Suggest removing all USB devices except for your mouse and keyboard. Then plug only one external drive into a USB2 port and see if it works. Then try that drive on a USB3 port and see if it works. Repeat for the other drive. It is important to not have any other device plugged in the USB ports. Do not plug both drives in at the same time in case one drive is marginal and affecting the other drive.
An image backup is the normal backup that a backup program does. It compresses the data from the source drive during the backup procedure, like compressing out unused areas on a drive and compressing data. It stores the backup on the backup drive as a single large file. For instance, a 1TB drive could endup as a 64GB file which will not use up the entire backup drive. So say you have a 3TB backup drive. You can store multiple backups from different drives on that backup drive. --- RESTORING A BACKUP: If the source drive fails, then a new drive is obtained and the image backup is RESTORED to the new drive. The end result is that the new drive can be booted and run exactly like the original source drive with the OS and all data exactly the same as when the backup was made. If the source drive was a data only drive, then the restored drive will be exactly the same and be a data only drive.The funny or sad thing is I did have backups and those external drives I mentioned are the backups and the ones messed up. How crazy is that!!!!! So, yes, I was able to make backups before.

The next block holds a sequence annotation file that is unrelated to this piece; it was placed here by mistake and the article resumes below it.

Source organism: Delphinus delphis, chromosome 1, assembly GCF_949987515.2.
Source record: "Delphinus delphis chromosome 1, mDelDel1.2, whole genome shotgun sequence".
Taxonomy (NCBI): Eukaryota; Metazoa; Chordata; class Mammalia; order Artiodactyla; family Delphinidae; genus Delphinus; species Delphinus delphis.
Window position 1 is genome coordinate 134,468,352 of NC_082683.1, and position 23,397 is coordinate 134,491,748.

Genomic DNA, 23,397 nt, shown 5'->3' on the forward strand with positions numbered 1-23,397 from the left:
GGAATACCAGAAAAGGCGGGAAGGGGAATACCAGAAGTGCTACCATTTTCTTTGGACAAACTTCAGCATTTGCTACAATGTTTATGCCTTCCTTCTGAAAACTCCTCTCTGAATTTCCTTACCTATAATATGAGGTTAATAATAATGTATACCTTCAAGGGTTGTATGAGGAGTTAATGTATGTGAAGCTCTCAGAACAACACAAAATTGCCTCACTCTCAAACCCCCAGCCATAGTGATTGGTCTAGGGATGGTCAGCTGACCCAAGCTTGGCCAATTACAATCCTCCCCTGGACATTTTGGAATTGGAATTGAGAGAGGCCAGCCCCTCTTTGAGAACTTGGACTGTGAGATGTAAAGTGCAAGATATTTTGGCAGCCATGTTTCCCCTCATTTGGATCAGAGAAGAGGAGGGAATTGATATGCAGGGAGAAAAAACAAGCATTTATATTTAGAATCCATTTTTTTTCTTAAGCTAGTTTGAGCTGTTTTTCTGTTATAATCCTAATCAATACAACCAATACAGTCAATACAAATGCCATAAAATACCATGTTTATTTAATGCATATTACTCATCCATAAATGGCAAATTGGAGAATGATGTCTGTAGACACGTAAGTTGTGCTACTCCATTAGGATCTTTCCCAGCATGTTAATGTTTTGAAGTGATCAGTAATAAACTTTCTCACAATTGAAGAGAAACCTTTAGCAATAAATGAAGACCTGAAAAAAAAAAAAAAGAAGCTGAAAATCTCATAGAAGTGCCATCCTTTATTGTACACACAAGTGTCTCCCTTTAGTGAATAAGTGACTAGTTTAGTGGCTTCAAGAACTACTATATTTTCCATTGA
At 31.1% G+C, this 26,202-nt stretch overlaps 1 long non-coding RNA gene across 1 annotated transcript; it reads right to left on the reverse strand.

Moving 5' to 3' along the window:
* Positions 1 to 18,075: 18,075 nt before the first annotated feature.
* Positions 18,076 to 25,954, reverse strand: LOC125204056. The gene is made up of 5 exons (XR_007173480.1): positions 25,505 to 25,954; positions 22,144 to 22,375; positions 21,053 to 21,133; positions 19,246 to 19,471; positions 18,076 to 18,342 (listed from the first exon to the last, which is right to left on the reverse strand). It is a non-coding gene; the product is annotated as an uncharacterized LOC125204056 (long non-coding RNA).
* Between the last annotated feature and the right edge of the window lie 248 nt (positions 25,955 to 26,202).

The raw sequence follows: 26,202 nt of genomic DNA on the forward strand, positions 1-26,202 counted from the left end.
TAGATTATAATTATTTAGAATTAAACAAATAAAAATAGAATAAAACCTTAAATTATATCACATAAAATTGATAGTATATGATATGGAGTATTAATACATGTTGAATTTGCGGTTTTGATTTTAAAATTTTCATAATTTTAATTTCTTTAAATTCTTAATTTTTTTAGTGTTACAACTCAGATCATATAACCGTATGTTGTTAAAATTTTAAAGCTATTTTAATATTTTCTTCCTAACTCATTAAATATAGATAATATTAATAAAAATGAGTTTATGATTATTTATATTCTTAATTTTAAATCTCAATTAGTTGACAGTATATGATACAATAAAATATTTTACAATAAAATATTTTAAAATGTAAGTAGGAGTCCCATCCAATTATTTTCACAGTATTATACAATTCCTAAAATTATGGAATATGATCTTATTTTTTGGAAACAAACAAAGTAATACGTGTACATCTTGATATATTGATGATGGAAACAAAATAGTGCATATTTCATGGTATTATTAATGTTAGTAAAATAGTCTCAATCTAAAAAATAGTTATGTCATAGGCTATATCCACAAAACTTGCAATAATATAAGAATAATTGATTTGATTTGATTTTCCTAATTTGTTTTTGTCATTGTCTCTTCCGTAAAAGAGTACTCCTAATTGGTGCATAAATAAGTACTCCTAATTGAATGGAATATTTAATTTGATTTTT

Unfortunately, I do not have another computer to test the hard drives on. The interesting thing is I never did the imaging method ever. I think I might give this a try this time. Can you point me to information so I can start learning this?
A clone backup is when a 1TB drive is duplicated exactly on another 1TB drive. Therefore one can just take the cloned drive and replace the source drive and be up and running asap. But only one backup per drive is possible.
Here's a link to one explanation of image vs clone backups:
Backing up your entire drive: Cloning vs. imaging | PCWorld
FWIW, a home user should be well served with doing only image backups. A business would be well served by having a clone backup as well as image backups. If a drive dies, the business can just replace it with the clone drive and be backup running instantly. ----- A home user doing a restore of an image backup only loses about 40 minutes to complete a restore of a system drive. A large original source drive could take a couple of hours to restore to a new drive using a USB2 backup drive.